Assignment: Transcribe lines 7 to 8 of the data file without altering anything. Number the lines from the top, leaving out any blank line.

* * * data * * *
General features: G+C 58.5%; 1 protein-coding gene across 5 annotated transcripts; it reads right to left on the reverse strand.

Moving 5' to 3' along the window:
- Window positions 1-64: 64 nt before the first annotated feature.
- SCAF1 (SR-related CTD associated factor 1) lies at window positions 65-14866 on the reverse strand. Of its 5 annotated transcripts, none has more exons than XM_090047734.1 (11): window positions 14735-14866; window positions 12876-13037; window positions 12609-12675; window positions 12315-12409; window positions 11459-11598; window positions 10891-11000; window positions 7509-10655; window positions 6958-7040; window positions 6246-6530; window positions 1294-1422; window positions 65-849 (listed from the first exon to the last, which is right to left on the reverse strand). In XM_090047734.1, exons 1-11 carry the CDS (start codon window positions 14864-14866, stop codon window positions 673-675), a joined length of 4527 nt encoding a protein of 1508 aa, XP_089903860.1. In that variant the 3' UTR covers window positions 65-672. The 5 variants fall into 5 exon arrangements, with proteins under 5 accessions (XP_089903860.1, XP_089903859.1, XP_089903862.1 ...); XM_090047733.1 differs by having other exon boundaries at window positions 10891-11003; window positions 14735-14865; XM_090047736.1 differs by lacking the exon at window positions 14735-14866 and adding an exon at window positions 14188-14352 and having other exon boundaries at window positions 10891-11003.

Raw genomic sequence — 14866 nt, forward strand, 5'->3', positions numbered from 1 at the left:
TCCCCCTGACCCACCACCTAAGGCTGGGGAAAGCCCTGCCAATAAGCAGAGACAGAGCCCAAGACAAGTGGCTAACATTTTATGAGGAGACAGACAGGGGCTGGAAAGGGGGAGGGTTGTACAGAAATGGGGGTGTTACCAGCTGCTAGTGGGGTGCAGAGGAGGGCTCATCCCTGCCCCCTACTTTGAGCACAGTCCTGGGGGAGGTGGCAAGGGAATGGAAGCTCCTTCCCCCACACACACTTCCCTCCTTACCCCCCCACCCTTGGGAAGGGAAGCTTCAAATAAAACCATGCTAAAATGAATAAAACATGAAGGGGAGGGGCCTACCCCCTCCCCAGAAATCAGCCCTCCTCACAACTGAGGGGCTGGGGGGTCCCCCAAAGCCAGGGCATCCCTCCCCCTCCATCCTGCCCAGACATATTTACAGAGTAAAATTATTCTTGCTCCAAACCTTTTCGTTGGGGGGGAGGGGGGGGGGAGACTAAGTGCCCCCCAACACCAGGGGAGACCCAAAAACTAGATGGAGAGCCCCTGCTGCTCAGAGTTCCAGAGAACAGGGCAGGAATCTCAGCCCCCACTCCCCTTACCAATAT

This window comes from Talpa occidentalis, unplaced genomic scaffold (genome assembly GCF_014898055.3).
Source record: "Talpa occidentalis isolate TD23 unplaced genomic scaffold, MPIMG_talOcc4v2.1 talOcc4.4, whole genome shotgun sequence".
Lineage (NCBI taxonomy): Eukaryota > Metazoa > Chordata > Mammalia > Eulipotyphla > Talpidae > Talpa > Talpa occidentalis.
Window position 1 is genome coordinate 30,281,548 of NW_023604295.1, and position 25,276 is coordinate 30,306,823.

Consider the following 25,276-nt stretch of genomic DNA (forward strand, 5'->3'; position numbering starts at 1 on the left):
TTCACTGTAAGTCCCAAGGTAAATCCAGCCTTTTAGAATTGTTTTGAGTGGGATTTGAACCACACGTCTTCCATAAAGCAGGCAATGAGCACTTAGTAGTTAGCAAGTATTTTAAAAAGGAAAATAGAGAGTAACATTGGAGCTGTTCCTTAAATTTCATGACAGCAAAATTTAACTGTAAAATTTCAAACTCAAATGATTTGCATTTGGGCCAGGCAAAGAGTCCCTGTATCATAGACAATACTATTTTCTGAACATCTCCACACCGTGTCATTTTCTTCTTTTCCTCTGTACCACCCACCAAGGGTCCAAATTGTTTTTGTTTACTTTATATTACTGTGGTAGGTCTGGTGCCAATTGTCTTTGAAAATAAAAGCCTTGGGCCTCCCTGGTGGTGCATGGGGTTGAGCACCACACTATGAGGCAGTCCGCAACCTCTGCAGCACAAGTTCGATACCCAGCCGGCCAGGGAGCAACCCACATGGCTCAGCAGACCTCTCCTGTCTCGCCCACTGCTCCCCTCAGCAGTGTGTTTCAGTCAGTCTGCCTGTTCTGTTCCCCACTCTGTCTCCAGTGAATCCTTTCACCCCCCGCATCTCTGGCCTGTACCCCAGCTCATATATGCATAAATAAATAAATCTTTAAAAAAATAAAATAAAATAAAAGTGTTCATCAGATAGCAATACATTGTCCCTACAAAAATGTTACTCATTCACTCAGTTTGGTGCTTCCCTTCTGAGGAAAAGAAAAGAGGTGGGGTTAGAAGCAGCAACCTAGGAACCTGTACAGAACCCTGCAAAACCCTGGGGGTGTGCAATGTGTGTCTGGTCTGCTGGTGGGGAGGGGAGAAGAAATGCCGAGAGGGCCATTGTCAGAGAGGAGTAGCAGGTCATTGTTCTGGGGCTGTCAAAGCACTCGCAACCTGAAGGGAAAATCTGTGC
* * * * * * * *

This window comes from Talpa occidentalis, unplaced genomic scaffold (genome assembly GCF_014898055.3).
Source record: "Talpa occidentalis isolate TD23 unplaced genomic scaffold, MPIMG_talOcc4v2.1 talOcc4.4, whole genome shotgun sequence".